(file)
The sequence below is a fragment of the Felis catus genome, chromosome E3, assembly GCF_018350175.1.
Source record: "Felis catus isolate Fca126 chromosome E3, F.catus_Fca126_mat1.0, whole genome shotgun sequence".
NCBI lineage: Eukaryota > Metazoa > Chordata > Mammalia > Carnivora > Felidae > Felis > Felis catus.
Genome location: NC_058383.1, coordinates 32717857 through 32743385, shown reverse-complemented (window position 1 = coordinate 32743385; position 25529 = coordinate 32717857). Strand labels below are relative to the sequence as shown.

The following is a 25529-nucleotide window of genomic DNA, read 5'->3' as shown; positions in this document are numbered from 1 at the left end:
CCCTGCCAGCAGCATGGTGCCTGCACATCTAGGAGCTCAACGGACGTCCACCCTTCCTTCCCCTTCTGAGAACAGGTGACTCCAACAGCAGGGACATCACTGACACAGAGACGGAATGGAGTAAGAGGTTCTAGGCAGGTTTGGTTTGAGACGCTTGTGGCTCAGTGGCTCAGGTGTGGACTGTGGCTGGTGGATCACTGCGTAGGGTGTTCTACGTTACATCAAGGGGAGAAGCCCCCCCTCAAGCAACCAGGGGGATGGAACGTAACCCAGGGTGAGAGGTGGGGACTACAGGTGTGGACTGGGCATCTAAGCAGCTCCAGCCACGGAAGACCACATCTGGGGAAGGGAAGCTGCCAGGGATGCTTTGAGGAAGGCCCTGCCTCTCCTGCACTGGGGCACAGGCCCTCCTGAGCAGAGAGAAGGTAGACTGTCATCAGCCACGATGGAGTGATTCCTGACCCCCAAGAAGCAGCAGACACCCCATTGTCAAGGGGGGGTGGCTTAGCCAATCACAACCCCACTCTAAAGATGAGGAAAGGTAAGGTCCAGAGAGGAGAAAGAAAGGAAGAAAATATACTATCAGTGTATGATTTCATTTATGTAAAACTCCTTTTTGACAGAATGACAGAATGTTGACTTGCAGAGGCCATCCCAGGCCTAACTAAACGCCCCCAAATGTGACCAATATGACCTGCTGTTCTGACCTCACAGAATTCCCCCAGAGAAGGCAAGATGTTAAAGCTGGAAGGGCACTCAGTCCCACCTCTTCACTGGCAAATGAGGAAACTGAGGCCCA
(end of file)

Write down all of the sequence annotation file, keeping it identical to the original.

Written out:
The sequence below is a fragment of the Felis catus genome, chromosome E3, assembly GCF_018350175.1.
Source record: "Felis catus isolate Fca126 chromosome E3, F.catus_Fca126_mat1.0, whole genome shotgun sequence".
NCBI lineage: Eukaryota > Metazoa > Chordata > Mammalia > Carnivora > Felidae > Felis > Felis catus.
Genome location: NC_058383.1, coordinates 32717857 through 32743385, shown reverse-complemented (window position 1 = coordinate 32743385; position 25529 = coordinate 32717857). Strand labels below are relative to the sequence as shown.

The following is a 25529-nucleotide window of genomic DNA, read 5'->3' as shown; positions in this document are numbered from 1 at the left end:
CCCTGCCAGCAGCATGGTGCCTGCACATCTAGGAGCTCAACGGACGTCCACCCTTCCTTCCCCTTCTGAGAACAGGTGACTCCAACAGCAGGGACATCACTGACACAGAGACGGAATGGAGTAAGAGGTTCTAGGCAGGTTTGGTTTGAGACGCTTGTGGCTCAGTGGCTCAGGTGTGGACTGTGGCTGGTGGATCACTGCGTAGGGTGTTCTACGTTACATCAAGGGGAGAAGCCCCCCCTCAAGCAACCAGGGGGATGGAACGTAACCCAGGGTGAGAGGTGGGGACTACAGGTGTGGACTGGGCATCTAAGCAGCTCCAGCCACGGAAGACCACATCTGGGGAAGGGAAGCTGCCAGGGATGCTTTGAGGAAGGCCCTGCCTCTCCTGCACTGGGGCACAGGCCCTCCTGAGCAGAGAGAAGGTAGACTGTCATCAGCCACGATGGAGTGATTCCTGACCCCCAAGAAGCAGCAGACACCCCATTGTCAAGGGGGGGTGGCTTAGCCAATCACAACCCCACTCTAAAGATGAGGAAAGGTAAGGTCCAGAGAGGAGAAAGAAAGGAAGAAAATATACTATCAGTGTATGATTTCATTTATGTAAAACTCCTTTTTGACAGAATGACAGAATGTTGACTTGCAGAGGCCATCCCAGGCCTAACTAAACGCCCCCAAATGTGACCAATATGACCTGCTGTTCTGACCTCACAGAATTCCCCCAGAGAAGGCAAGATGTTAAAGCTGGAAGGGCACTCAGTCCCACCTCTTCACTGGCAAATGAGGAAACTGAGGCCCA